A Dunedin driver who killed his passenger in a high-speed crash was serving a sentence for a similar police chase at the time.
Luke Bradley Savigny, 25, appeared in the High Court at Dunedin on Monday where he pleaded guilty to the manslaughter of Christopher Narayan Blair, 32.
The court heard the defendant, under the influence of methamphetamine and cannabis, lost control of the vehicle in Oamaru shortly after police had abandoned a pursuit on March 21. The force of the crash threw the victim 15m from the site, while severing the car in two.
The Otago Daily Times has revealed the defendant was serving a supposedly rehabilitative sentence at the time of the incident for an almost identical episode.
In December last year, Savigny was sentenced to nine months' supervision on two charges of dangerous driving, failing to stop for police, driving while disqualified and driving while impaired.
While Judge Joanna Maze allowed access to her brief sentencing notes, she refused the ODT's application to see a copy of the summary of facts.
Savigny was also under the influence of methamphetamine on that occasion and it is understood it unfolded on the same stretch of road as the fatal crash which claimed Blair's life.
During the sentence of supervision, Judge Maze barred the defendant from using drugs and ordered he attend any prescribed counselling.
Just three days before March 21, Savigny — who had never had a driver's licence — was stopped by police and forbidden from driving, the court heard yesterday.
On the day in question, however, he picked up Blair from South Dunedin and they went to a North East Valley address.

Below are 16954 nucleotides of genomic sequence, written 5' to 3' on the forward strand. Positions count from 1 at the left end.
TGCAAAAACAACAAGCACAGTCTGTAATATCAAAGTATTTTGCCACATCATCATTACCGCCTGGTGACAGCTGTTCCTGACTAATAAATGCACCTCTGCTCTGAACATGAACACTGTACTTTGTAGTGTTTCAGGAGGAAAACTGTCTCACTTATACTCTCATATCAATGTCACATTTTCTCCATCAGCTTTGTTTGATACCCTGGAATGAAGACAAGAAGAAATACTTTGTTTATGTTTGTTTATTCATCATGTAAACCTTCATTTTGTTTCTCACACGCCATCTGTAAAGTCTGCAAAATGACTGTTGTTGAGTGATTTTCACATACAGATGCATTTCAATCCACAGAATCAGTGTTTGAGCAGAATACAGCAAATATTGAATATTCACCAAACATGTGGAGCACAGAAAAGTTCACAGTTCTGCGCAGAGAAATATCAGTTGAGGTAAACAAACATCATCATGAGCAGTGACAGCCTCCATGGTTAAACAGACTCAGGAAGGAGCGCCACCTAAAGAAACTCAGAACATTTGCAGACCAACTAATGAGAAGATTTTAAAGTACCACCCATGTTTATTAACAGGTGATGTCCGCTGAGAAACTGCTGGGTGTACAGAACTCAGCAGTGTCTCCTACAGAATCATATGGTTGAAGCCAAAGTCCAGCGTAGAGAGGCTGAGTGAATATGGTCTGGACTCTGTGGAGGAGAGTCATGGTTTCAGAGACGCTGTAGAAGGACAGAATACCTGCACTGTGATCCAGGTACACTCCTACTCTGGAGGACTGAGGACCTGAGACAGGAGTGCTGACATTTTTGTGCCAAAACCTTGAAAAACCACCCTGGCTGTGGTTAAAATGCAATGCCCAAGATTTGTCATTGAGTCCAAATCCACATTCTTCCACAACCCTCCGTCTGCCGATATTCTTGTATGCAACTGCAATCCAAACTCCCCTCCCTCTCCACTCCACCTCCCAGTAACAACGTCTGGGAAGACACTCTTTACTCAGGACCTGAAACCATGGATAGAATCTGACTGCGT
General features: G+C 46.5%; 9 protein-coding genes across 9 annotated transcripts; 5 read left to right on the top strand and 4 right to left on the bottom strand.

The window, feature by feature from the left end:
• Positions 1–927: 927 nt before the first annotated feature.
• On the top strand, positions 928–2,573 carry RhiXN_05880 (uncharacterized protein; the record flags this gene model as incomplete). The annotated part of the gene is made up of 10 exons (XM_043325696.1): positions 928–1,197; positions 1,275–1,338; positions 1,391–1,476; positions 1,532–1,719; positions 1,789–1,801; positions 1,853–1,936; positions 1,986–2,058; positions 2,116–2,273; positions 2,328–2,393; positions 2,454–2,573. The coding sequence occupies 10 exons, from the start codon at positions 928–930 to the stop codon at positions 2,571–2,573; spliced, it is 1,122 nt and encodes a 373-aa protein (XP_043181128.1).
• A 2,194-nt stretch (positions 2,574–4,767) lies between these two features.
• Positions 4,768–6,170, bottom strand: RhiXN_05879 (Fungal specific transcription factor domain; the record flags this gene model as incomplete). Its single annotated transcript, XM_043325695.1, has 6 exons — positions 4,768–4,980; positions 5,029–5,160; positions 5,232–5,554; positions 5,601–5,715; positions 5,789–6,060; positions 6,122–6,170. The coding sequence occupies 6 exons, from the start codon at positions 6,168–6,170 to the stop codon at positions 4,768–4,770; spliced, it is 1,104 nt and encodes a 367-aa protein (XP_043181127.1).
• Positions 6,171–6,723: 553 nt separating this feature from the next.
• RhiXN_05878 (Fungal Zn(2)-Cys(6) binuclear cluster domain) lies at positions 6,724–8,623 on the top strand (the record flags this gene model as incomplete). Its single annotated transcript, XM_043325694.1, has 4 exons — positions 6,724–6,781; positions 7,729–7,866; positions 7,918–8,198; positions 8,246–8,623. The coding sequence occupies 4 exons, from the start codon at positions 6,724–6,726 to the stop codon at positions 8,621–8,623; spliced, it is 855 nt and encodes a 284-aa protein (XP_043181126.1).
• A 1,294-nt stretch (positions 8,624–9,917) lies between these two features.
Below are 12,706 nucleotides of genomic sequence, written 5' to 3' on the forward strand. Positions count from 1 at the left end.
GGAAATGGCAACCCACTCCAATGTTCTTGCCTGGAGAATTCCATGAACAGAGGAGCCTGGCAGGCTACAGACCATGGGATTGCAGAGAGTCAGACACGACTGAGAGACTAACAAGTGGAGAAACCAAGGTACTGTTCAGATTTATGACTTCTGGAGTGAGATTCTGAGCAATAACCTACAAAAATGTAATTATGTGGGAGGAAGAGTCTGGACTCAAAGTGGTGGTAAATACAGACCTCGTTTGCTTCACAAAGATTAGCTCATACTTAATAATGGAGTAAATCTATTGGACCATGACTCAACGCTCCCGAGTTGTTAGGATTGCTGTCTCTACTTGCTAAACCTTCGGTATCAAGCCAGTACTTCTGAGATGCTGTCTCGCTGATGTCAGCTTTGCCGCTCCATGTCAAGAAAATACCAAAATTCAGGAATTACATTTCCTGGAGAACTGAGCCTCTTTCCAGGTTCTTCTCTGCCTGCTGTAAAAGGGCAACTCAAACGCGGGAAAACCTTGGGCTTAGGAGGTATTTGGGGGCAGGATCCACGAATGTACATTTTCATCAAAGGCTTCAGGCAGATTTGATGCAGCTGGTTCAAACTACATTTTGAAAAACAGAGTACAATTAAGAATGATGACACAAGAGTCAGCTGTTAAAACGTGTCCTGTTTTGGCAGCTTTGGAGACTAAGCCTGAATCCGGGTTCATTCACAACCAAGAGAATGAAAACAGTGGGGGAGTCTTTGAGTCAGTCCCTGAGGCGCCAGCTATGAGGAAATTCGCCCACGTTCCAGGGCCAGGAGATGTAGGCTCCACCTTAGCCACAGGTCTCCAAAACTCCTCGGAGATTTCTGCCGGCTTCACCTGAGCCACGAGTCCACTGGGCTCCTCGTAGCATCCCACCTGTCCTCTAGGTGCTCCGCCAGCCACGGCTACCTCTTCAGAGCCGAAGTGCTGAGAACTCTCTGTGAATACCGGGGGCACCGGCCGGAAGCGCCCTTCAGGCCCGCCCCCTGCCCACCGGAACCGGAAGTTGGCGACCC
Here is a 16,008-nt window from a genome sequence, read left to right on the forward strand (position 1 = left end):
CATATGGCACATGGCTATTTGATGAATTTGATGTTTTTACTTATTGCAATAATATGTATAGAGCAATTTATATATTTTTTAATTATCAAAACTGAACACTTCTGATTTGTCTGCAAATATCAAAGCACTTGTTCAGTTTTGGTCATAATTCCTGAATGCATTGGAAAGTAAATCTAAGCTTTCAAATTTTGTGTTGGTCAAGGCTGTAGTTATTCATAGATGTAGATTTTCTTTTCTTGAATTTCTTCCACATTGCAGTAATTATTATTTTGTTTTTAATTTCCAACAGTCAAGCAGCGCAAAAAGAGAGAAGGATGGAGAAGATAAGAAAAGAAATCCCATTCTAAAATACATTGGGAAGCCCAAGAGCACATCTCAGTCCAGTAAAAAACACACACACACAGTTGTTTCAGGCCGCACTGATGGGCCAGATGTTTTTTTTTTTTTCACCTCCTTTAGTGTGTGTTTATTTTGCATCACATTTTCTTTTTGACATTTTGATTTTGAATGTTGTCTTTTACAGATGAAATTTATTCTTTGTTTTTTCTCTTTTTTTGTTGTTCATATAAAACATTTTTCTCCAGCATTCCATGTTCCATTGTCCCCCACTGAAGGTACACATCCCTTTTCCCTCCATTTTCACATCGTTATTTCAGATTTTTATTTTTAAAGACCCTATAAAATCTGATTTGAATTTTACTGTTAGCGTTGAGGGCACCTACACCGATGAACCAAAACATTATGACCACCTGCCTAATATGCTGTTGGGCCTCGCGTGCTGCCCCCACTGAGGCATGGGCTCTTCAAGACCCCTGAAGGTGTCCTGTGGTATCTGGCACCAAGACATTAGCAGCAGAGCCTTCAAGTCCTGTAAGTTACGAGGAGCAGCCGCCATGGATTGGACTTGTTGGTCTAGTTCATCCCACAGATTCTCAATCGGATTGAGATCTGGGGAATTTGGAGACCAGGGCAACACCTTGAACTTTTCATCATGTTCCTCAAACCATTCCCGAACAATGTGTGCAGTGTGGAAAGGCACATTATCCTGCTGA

After a confrontation with a woman there, the pair left in her Holden about 5.50am, travelling north at speed.
Witnesses described Savigny ploughing through road cones in a 30km/h zone along State Highway 1, overtaking other motorists and causing them to take evasive action.
They were later captured on CCTV refuelling at a service station in Palmerston.
Savigny subsequently overtook three vehicles, crossing double yellow lines in a 50km/h zone in the township.
At 6.56am, police saw the defendant passing through Alma, weaving within his lane and crossing the centre line.
Police pursued Savigny, who increased his speed to 130km/h, but pulled back when they lost sight of the defendant.
Just minutes later, however, they found the vehicle — split into two pieces at the intersection of Severn and Wansbeck Sts.
A serious crash investigation found Savigny hit speeds of 150km/h when he lost control, skidding over a footpath, clattering into a 50km/h speed-limit sign and hitting five trees.
Blair died instantly at the scene.
Savigny was taken to hospital and a sample of his blood tested positive for class A and C drugs.
He said he recalled driving erratically that day but did not remember whether he was driving at the time of the crash.
Counsel Anne Stevens QC said her client was willing to participate in restorative justice with Blair's family.
She requested a psychological report on the defendant before sentencing on December 3.